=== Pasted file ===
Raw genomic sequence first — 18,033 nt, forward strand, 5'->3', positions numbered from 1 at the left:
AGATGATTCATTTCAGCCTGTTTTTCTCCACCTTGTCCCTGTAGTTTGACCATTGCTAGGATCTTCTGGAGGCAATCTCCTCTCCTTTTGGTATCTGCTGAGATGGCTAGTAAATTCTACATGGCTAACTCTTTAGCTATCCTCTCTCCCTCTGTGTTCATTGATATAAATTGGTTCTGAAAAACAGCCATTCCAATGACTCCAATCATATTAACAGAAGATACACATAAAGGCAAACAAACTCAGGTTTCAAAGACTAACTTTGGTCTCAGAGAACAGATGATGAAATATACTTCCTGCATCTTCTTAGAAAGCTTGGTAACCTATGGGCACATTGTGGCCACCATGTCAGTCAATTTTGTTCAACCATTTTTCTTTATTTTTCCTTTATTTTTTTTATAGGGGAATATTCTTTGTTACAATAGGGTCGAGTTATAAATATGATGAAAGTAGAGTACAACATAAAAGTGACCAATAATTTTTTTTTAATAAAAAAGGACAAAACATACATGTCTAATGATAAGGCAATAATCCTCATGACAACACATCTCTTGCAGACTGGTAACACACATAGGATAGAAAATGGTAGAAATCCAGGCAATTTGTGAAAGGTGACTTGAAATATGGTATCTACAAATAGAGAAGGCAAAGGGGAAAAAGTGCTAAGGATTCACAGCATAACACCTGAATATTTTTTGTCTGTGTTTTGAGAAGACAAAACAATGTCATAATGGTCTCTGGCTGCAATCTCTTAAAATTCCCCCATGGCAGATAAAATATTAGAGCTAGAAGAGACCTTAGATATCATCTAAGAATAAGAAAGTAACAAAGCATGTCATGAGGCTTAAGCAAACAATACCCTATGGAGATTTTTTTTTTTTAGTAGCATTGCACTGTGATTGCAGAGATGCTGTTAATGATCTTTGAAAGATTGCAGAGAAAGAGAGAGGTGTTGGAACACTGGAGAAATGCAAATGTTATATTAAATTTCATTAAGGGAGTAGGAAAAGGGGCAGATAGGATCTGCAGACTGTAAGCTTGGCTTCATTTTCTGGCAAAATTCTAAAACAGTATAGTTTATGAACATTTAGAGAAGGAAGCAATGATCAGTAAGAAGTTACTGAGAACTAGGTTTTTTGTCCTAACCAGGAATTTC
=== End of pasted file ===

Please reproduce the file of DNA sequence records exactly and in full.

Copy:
Raw genomic sequence first — 18,033 nt, forward strand, 5'->3', positions numbered from 1 at the left:
AGATGATTCATTTCAGCCTGTTTTTCTCCACCTTGTCCCTGTAGTTTGACCATTGCTAGGATCTTCTGGAGGCAATCTCCTCTCCTTTTGGTATCTGCTGAGATGGCTAGTAAATTCTACATGGCTAACTCTTTAGCTATCCTCTCTCCCTCTGTGTTCATTGATATAAATTGGTTCTGAAAAACAGCCATTCCAATGACTCCAATCATATTAACAGAAGATACACATAAAGGCAAACAAACTCAGGTTTCAAAGACTAACTTTGGTCTCAGAGAACAGATGATGAAATATACTTCCTGCATCTTCTTAGAAAGCTTGGTAACCTATGGGCACATTGTGGCCACCATGTCAGTCAATTTTGTTCAACCATTTTTCTTTATTTTTCCTTTATTTTTTTTATAGGGGAATATTCTTTGTTACAATAGGGTCGAGTTATAAATATGATGAAAGTAGAGTACAACATAAAAGTGACCAATAATTTTTTTTTAATAAAAAAGGACAAAACATACATGTCTAATGATAAGGCAATAATCCTCATGACAACACATCTCTTGCAGACTGGTAACACACATAGGATAGAAAATGGTAGAAATCCAGGCAATTTGTGAAAGGTGACTTGAAATATGGTATCTACAAATAGAGAAGGCAAAGGGGAAAAAGTGCTAAGGATTCACAGCATAACACCTGAATATTTTTTGTCTGTGTTTTGAGAAGACAAAACAATGTCATAATGGTCTCTGGCTGCAATCTCTTAAAATTCCCCCATGGCAGATAAAATATTAGAGCTAGAAGAGACCTTAGATATCATCTAAGAATAAGAAAGTAACAAAGCATGTCATGAGGCTTAAGCAAACAATACCCTATGGAGATTTTTTTTTTTTAGTAGCATTGCACTGTGATTGCAGAGATGCTGTTAATGATCTTTGAAAGATTGCAGAGAAAGAGAGAGGTGTTGGAACACTGGAGAAATGCAAATGTTATATTAAATTTCATTAAGGGAGTAGGAAAAGGGGCAGATAGGATCTGCAGACTGTAAGCTTGGCTTCATTTTCTGGCAAAATTCTAAAACAGTATAGTTTATGAACATTTAGAGAAGGAAGCAATGATCAGTAAGAAGTTACTGAGAACTAGGTTTTTTGTCCTAACCAGGAATTTC